Chicago's Preliminary Municipal Utility Feasibility Study
Posted by Valeria Macias
The City of Chicago recently released it’s preliminary municipality utility feasibility study. The study’s goal was to determine whether the city should continue with its efforts to establish a locally controlled municipal electric utility in light of the agreement with ComEd inked in 1992 that expires at the end of the year.
Currently, ComEd provides retail electric supply and delivery services to the city for private and public use. The study, which took place in fall 2019, focused on analyzing the estimated costs of electric delivery service for a proposed city utility compared to ComEd’s.
Photo by Damon Lam on Unsplash
Analysis of Viability of Municipalization - Financial Model Development
NewGen developed a financial pro forma cash flow model to determine the financial feasibility of creating a municipal electric utility (MEU) for the City. The preliminary financial feasibility analysis suggests that the average annual MEU delivery rate would be greater than the average ComEd delivery rate for each year of the Study period (2020‐2039). The difference in average rates is primarily due to the substantial estimated investment of nearly $9 Billion required to sever the MEU system from the ComEd system. Most of the cost is driven by establishing/purchasing the transmission network and management ($4.9B) and isolating Chicago from the ComEd’s service area ($3.9B) which includes much of northern Illinois.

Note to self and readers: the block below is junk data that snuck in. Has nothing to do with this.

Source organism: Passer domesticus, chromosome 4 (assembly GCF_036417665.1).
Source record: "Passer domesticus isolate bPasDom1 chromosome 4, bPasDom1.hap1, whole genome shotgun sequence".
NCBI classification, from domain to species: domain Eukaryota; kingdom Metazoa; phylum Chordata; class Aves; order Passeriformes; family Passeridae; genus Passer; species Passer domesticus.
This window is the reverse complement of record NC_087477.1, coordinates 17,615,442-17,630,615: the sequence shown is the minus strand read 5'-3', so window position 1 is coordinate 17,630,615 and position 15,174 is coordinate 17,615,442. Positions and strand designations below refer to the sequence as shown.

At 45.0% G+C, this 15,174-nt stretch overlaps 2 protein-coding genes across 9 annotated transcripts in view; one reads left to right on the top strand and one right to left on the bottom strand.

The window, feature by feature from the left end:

Analysis of Viability of Municipalization - Strategic Assessment
In addition to the financial feasibility analysis, NewGen conducted a strategic assessment of the City’s goals and objectives as they relate to the City’s municipalization review. The strategic assessment is critical to defining success for the MEU and aided in guiding the various analyses and discussions during the Study process. The assessment’s purpose was to provide alternatives in municipalization that are supportive of the City’s overall objectives as they relate to electric utility services.
Analysis of Viability of Municipalization - Next Steps
Now that municipalization by the City appears to not be feasible, the City can focus on getting the best deal for residents and will continue to seek sustainable and equitable solutions that address the environmental and energy challenges.
About 14% of the nation is powered by municipally owned electric providers who enjoy more stable service and on average 13% lower bills with better accountability and safety standards. Chicago is not alone in this pursuit as California has mulled a public takeover of PG&E following years of issues with the utility.
Time will tell what future sustainable and energy efficient plans Chicago plans on presenting as alternatives to the one presented. As Burnham learns more, we’ll be here to share.